A New Report Shows Sweet Potatoes Are A Smart Buy This Thanksgiving

With Halloween over, many American families have turned their sights on plans for Thanksgiving, though with food inflation still rampant around the country — and around the world — many people may have to adjust their holiday dinner budgets. Wells Fargo suggests this might be the year small families consider breaking tradition and going out to eat for Thanksgiving. As they explain, the cost of eating food out has increased less than the cost of food at the grocery store, going up by about 5.79% compared to grocery store prices, which have increased 9.81% since last year.

For those who have qualms about making businesses open on Thanksgiving though, or bigger families whose restaurant tabs might not result in much savings, be prepared to pay more than you are used to, and consider potential substitutions that could make the holiday season easier on your wallet. Eating Well suggests steps like making a simpler, homemade dessert instead of store-bought pies, or skipping the expensive wine and cocktails. Another substitution that might come as a surprise is with a popular side: potatoes. 

As reported by Tasting Table, the cost of potatoes has jumped significantly since February 2019, going from around $0.75 per pound to near $0.90 per pound this summer. If you're planning on making a huge pot of mashed potatoes for Thanksgiving dinner, that money could add up and you might want to consider using a cheaper spud this year, potentially sweet potatoes.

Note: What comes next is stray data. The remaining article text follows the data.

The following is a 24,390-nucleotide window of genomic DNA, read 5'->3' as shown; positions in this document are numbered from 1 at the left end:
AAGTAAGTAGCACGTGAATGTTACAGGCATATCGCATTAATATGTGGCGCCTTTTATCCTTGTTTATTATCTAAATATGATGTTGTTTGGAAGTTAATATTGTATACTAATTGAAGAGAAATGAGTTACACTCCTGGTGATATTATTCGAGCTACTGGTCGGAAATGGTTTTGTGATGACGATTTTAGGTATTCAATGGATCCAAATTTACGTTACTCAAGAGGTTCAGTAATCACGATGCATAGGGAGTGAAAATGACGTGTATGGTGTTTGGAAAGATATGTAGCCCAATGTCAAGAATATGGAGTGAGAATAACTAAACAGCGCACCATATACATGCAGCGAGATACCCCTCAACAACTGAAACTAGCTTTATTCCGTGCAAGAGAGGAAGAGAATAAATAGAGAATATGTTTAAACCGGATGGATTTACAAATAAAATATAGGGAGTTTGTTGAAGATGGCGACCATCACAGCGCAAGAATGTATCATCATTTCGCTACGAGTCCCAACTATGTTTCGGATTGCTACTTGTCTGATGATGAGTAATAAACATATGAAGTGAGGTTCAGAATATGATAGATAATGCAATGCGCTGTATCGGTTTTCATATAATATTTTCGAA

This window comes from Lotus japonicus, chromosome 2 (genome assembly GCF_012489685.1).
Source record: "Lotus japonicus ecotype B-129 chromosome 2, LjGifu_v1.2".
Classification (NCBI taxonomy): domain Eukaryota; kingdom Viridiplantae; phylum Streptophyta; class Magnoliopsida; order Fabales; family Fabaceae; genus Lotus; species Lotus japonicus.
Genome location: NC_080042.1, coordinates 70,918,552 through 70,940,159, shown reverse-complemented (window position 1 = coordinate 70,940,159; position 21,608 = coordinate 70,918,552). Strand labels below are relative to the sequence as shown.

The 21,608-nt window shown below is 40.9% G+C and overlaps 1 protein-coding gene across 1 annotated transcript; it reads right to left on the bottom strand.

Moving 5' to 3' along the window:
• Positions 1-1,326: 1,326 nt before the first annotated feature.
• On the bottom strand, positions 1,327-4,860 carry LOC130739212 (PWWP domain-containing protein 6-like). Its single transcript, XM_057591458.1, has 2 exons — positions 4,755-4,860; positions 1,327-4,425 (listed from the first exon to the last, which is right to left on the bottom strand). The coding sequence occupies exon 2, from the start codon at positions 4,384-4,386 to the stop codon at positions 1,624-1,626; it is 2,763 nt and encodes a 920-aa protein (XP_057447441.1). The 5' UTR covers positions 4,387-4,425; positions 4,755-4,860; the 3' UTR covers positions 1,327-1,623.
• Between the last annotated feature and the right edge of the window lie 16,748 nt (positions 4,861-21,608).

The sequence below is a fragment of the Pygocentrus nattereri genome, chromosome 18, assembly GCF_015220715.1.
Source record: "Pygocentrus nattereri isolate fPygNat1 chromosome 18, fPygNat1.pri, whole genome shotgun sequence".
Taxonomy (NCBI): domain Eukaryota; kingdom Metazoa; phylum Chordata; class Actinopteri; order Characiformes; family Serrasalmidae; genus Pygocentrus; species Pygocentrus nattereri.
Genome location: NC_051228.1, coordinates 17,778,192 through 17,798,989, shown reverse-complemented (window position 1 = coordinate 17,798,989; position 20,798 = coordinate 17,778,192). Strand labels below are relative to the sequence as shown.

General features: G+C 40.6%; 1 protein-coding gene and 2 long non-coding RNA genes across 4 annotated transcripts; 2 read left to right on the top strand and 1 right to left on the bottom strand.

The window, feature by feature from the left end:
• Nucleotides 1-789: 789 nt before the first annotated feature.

Substituting sweet potatoes

So why might you want to try swapping out your white potatoes for sweet potatoes this Thanksgiving? The price, for one. As Wells Fargo explains, harvests could impact the price of potatoes in the coming weeks and months. The northwestern states, where white potatoes are primarily grown — like Idaho and Washington — were first impacted by a cold spring then extreme heat, which delayed then stunted some of the potato crop. While RFD TV, a rural-focused news station, reports that potato quality has not been impacted by the inclement weather, the yield is reportedly down which could continue to drive up prices. 

Sweet potatoes, on the other hand, have not suffered the same inflation, reports Wells Fargo. The states responsible for U.S. sweet potato crops, including North Carolina and other portions of the southeast, have had good growing seasons and the crop has not been impacted by the war in Ukraine. This has allowed the price to remain "relatively flat," according to IndexBox.

Additionally, VegNews notes that sweet potatoes are more nutritionally beneficial than white potatoes, especially if you don't coat them in sugar and marshmallows. Instead, consider trying these recipes for spicy sweet potato soup or honey roasted sweet potatoes for a tasty, and cheaper Thanksgiving side dish.